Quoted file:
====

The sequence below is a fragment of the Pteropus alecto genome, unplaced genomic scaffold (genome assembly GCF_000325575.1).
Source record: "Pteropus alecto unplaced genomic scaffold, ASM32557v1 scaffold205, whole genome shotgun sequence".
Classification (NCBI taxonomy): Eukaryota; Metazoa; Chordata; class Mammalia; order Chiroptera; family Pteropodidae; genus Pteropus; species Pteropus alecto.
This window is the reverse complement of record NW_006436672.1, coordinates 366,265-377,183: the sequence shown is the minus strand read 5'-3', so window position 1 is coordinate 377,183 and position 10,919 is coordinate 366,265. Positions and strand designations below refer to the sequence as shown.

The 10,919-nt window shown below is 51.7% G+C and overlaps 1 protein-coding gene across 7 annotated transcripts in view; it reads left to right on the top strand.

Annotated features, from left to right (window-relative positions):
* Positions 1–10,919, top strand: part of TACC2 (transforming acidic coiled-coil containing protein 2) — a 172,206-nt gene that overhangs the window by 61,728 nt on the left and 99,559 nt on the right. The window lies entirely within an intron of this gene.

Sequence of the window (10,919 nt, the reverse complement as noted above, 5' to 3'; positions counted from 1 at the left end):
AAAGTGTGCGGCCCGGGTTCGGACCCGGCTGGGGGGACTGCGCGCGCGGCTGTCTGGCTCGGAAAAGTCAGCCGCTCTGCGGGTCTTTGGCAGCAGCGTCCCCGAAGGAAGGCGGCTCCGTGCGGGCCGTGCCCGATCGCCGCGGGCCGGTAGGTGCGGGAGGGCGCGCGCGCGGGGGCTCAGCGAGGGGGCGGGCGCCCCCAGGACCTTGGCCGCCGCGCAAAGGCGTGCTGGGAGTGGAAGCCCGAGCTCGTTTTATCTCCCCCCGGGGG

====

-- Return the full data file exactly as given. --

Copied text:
The sequence below is a fragment of the Pteropus alecto genome, unplaced genomic scaffold (genome assembly GCF_000325575.1).
Source record: "Pteropus alecto unplaced genomic scaffold, ASM32557v1 scaffold205, whole genome shotgun sequence".
Classification (NCBI taxonomy): Eukaryota; Metazoa; Chordata; class Mammalia; order Chiroptera; family Pteropodidae; genus Pteropus; species Pteropus alecto.
This window is the reverse complement of record NW_006436672.1, coordinates 366,265-377,183: the sequence shown is the minus strand read 5'-3', so window position 1 is coordinate 377,183 and position 10,919 is coordinate 366,265. Positions and strand designations below refer to the sequence as shown.

The 10,919-nt window shown below is 51.7% G+C and overlaps 1 protein-coding gene across 7 annotated transcripts in view; it reads left to right on the top strand.

Annotated features, from left to right (window-relative positions):
* Positions 1–10,919, top strand: part of TACC2 (transforming acidic coiled-coil containing protein 2) — a 172,206-nt gene that overhangs the window by 61,728 nt on the left and 99,559 nt on the right. The window lies entirely within an intron of this gene.

Sequence of the window (10,919 nt, the reverse complement as noted above, 5' to 3'; positions counted from 1 at the left end):
AAAGTGTGCGGCCCGGGTTCGGACCCGGCTGGGGGGACTGCGCGCGCGGCTGTCTGGCTCGGAAAAGTCAGCCGCTCTGCGGGTCTTTGGCAGCAGCGTCCCCGAAGGAAGGCGGCTCCGTGCGGGCCGTGCCCGATCGCCGCGGGCCGGTAGGTGCGGGAGGGCGCGCGCGCGGGGGCTCAGCGAGGGGGCGGGCGCCCCCAGGACCTTGGCCGCCGCGCAAAGGCGTGCTGGGAGTGGAAGCCCGAGCTCGTTTTATCTCCCCCCGGGGG